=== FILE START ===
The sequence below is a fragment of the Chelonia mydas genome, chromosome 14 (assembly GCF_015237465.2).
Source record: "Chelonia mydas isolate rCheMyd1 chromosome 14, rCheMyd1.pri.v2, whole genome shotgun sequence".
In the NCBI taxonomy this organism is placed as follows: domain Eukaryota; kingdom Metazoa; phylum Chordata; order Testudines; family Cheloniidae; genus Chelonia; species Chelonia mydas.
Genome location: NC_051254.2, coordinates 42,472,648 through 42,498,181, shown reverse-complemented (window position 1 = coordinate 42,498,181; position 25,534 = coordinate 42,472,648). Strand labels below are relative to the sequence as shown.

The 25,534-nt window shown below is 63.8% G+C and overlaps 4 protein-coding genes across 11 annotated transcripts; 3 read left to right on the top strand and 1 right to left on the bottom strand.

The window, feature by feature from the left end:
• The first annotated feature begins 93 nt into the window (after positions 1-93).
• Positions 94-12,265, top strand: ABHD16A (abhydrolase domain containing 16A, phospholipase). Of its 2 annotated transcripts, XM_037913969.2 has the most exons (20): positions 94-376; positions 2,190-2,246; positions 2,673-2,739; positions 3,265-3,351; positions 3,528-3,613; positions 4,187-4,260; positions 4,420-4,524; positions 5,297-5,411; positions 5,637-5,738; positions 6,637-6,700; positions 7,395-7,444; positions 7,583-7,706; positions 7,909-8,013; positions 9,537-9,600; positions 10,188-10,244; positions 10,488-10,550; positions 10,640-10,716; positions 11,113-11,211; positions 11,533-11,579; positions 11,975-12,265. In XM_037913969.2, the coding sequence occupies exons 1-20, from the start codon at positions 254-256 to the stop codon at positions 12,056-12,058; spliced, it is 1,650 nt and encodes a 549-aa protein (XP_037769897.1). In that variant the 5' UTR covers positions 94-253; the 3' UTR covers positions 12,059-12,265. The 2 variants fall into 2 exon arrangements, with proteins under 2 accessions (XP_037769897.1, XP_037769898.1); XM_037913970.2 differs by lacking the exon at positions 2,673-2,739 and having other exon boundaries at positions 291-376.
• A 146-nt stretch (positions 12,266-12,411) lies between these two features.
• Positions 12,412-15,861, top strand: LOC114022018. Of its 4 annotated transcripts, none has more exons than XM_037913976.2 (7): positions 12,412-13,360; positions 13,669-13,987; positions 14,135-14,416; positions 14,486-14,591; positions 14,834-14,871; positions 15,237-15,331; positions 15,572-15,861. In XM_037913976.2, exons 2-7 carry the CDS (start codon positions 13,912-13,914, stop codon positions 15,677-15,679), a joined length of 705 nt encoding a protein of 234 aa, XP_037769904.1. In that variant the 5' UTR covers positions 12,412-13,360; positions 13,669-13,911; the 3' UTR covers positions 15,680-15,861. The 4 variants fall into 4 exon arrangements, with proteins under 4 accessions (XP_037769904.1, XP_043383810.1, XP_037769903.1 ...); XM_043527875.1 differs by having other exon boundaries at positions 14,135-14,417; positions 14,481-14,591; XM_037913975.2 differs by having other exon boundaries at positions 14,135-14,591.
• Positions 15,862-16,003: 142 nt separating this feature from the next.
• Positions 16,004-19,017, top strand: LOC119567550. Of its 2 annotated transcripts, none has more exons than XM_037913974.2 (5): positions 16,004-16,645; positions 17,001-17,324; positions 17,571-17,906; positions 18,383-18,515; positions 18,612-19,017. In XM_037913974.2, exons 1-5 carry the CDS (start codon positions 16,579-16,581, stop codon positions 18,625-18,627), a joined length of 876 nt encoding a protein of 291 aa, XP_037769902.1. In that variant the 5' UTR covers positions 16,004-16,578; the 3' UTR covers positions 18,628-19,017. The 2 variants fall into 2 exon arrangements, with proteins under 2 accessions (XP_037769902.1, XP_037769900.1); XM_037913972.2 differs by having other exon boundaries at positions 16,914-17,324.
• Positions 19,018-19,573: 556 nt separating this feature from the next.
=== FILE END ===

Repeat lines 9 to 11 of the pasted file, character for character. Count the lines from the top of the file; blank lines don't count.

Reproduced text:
• A 146-nt stretch (positions 12,266-12,411) lies between these two features.
• Positions 12,412-15,861, top strand: LOC114022018. Of its 4 annotated transcripts, none has more exons than XM_037913976.2 (7): positions 12,412-13,360; positions 13,669-13,987; positions 14,135-14,416; positions 14,486-14,591; positions 14,834-14,871; positions 15,237-15,331; positions 15,572-15,861. In XM_037913976.2, exons 2-7 carry the CDS (start codon positions 13,912-13,914, stop codon positions 15,677-15,679), a joined length of 705 nt encoding a protein of 234 aa, XP_037769904.1. In that variant the 5' UTR covers positions 12,412-13,360; positions 13,669-13,911; the 3' UTR covers positions 15,680-15,861. The 4 variants fall into 4 exon arrangements, with proteins under 4 accessions (XP_037769904.1, XP_043383810.1, XP_037769903.1 ...); XM_043527875.1 differs by having other exon boundaries at positions 14,135-14,417; positions 14,481-14,591; XM_037913975.2 differs by having other exon boundaries at positions 14,135-14,591.
• Positions 15,862-16,003: 142 nt separating this feature from the next.